Ed Richburg

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    Ed Richburg

    I have used nichrome wire to sucessfully hold plaster molds together.

    Plaster is usually one use.

    I found that out the hard way.

    More permanent molds are made from clay.



    Ed Richburg

    Having just finished a pendant fixture – with a team of interior designers –

    for the Keep Austin Bright Competition, I have a few ideas.

    You need to figure our how to shield the bulb or luminaire

    with a form or shape that can be slumped.

    Dangles are easy, as you can embed wires

    or create attachment holes with fiber board or fiber paper or

    drill holes for mechanical attachments.

    Chandeliers are usually open structures

    so a metal support framework is usually necessary for spread.

    You also need to figure a way to hide the wires and maybe also the support structure.

    A single point suspension attachment to the ceiling is needed.

    I would suggest drawing up your ideas,

    build some samples to be sure that you

    know what you want to do will work and then give it a try.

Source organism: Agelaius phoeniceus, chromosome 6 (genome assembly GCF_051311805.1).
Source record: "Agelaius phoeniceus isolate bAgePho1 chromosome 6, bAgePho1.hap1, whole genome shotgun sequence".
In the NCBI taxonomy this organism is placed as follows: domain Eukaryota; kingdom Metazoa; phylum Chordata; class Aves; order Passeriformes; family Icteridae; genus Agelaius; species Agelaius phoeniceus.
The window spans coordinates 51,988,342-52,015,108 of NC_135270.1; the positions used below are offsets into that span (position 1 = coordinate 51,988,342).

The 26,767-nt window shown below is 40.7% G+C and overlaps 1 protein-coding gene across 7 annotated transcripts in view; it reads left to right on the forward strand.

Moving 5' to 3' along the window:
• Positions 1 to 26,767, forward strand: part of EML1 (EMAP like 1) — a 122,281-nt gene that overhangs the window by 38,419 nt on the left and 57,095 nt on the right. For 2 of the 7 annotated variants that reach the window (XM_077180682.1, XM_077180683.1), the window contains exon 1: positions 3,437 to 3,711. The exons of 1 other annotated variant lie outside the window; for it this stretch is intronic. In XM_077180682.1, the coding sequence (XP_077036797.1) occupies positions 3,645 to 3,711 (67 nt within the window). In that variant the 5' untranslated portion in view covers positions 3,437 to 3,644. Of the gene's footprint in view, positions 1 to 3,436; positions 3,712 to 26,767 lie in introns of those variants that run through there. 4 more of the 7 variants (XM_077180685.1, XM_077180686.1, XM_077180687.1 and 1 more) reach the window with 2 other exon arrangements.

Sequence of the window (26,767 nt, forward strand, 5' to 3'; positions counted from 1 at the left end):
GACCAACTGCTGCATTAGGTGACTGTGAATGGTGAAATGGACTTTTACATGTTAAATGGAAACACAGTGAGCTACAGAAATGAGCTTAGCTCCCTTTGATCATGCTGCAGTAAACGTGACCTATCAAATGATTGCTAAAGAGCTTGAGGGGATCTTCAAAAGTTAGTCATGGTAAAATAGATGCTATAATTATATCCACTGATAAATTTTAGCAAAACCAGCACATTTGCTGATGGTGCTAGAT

Ed Richburg

    Thought #1 –

    If you cut out a piece of irid and glue it to a piece of opalescent and fire it.

    Then paint glue over the irid and let it dry completly, maybe even 2 coats.

    Then sandblast the opalescent. Then soak off the glue. The irid looks great in contrast to the sandblasted opal. Then you can slump it.

    Thought #2 – Also you can glue white shelf paper (self adhesive) over a piece of irid.

    Draw a design and cut it out removing hte pieces where you do not want the irid to show. Then sandblast off the irid that is not covered up with the contact paper

    Strip off the contact paper that is cover ing up the irid to expose the design. Then slump.


    Ed Richburg

    I love the stuff.

    Just about everything I do has some irid in it

    Try it over opalescent with a glue or sandblast resist over the irid and

    fuze together and you can get some great effects.

    One can use it in mosaics,

    On strip bowls it can cause problems, as

    you have to watch lining it up face to face as it will not bond.

    On drop rings it does not hold together as well as non-irid.




    Ed Richburg

    Paul is correct.

    One does not have to use a drill press but it is a lot easier and

    has better results and less chance of cracking the piece

    than freehanding.



    Ed Richburg

    Klock Kit has a catalog with any kind of mechanism  and hands you might want.

    Order sonething and they will keep sending the catalog for years.

    A diamond coring bit (they come in a vatiety of sizes), a ring of puddy filled with water, a drill press, and a lot of patience will driill a hole in the center of a clock face.

    Watch the distance between drill press post and center of work.


    Ed Richburg

    I think you did really well for a first piece, because of its size and the number of techniques you used to create it. I see many more fantastic pieces in your future.


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